You are judging people you never met, from a place you have never been as having an inferior connection with the divine, because they do not share your religious bias.... and you will not admit that you are an exclusivist? You are exactly the same as a calvinist -- but a calvinist admits what he thinks.
You have NO right to judge all people who value their own religion as being having an inferior understanding of their own faith. then again... maybe you are a bigot, like all the other universalist I have to endure in my daily life. From open antisemitism, to mockage, to just being a general ass. I am sick of it.
Imagine taking an Old Testament class, and hearing someone complain about reading a Jew every time we meet... because she only wants to read liberal feminists... I am starting to realize that she's a bigot, not because she's an anti-semite -- but because universalist culture is bigoted... and, they feel too superior to admit that about themselves.
While I am being judged here, I was not "judging" anyone, but rather starting from the observed fact that most adherents to any religion tend to be loyal to its tenets rather than searching more deeply into the subject matter those tenets are about, in which people often do find common understandings.
While their understanding of their own faith, as a belief-system, may be as exemplary as thy own, this no more renders them closer to God (or whatever alternative designation one prefers) than it renders them good, or bad, as human beings, or (as you evidently assume I mean) approved or disapproved by God.
The subject I thought I was talking about was whether having a deep connection to God would make people less likely to war over religious affiliations, while we find shallow (though intense) understandings often leading people to link up along credal lines when hardships and political disputes get too intense. I don't think I said anything about people having the same religious affiliation as me, or about them agreeing with my particular ideas about God, only about them knowing God (to whatever extent) first-hand rather than second-hand.
Should I take your attack as confirmation?
The conversations, as described, did not suggest that his friends were sharing or gaining insights by them-- but rather that these people were friends in spite of religious beliefs. That's a good secular way of interacting, but can readily break down under the kind of social/economic stress that's led to the Nazi regime, Hindu/Moslem riots, tribal genocides etc. As far as my conjecture that these friends weren't particularly religious, I would consider that a question of fact-- or error-- and not an evaluation of anyone's personal worth or culpability.
I do, as it happens, believe that deeper involvement does eventually lead to seeing the Spirit at work in other traditions-- which is not at all the same thing as the notion that universalist views, in themselves, are more or less deep than any other.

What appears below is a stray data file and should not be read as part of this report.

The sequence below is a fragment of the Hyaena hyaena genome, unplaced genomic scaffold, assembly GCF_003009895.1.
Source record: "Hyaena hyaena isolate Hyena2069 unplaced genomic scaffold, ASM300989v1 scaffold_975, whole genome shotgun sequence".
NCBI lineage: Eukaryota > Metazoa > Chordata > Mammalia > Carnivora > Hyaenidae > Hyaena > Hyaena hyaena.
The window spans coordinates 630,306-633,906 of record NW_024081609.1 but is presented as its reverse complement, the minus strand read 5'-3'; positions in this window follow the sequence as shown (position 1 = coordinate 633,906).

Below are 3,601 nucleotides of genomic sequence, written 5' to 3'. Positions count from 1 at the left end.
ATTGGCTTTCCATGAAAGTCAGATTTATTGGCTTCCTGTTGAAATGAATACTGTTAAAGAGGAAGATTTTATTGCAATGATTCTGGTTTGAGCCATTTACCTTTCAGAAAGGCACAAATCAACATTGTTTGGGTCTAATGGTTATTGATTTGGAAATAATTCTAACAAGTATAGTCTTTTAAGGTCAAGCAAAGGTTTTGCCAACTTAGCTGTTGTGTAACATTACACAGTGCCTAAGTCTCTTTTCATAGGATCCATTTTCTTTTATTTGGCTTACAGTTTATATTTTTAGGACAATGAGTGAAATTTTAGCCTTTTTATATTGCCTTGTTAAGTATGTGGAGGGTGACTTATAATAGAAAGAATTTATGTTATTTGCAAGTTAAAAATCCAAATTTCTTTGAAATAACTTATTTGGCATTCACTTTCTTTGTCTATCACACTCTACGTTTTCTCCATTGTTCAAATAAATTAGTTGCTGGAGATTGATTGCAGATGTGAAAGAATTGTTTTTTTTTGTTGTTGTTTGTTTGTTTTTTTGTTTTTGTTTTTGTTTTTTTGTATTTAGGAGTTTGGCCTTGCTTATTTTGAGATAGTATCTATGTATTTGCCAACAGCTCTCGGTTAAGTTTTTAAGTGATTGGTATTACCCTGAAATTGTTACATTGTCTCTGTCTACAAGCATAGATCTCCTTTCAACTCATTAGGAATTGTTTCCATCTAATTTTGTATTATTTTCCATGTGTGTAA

If I said anything I didn't mean, or meant anything I shouldn't have said, then I should have thought this out better. ?
Yes -- you may take my attack as confirmation, if you like. I rather like my friends -- and do not take insults lightly.
Yes, you are being judged. I think it is bigoted and inconsistent to say that 'any path' is right and good, and then say "they do not understand their own path -- because they are not on my path".
I have heard this discussion at least 15 times in the past year. I know it well, I do not know where it comes from... I have the theory --- people, in general have a tendency to be self righteous bigots. Some, are told that their worldview is not bigoted, thus they feel no need to correct this tendency in themselves. Likely, this is not the fault of the worldview itself -- but of the lack of correction of the human tendency.
By the way, about my friends -- how can friends talk about faith and life without gaining insights? I gained a lot of insights about Christianity from a very-conservative Muslim friend. It is hard to say how much I learned from Jews, and Chinese-traditionalists. I gained a lot from listening and answering questions -- I have no reason to think it was different for others.
I have no wish to diss thy friends, and am sorry I left you with any impression that I thought anything bad about them.
I can certainly make a reasonable argument that God, "if He is God at all", must bend all paths towards unity (not necessarily uniformity) with 'His' Spirit, because that is the life, at work in all his living creations. This as a logical proposition does imply that someone who does not realize it has not yet followed his path far enough, whether that pleases or displeases you or me.
Now I am not "following" this as a path, to commend anyone for being on "the same path," or blame anyone for "not being on it" (which looks impossible, not because I'm trying to reduce all paths to inferior versions of mine-- but because it isn't the sort of thing one can be "on" or "not on." Each one is within the love of God, and that leads to a good place, whether one's path be smooth or otherwise.)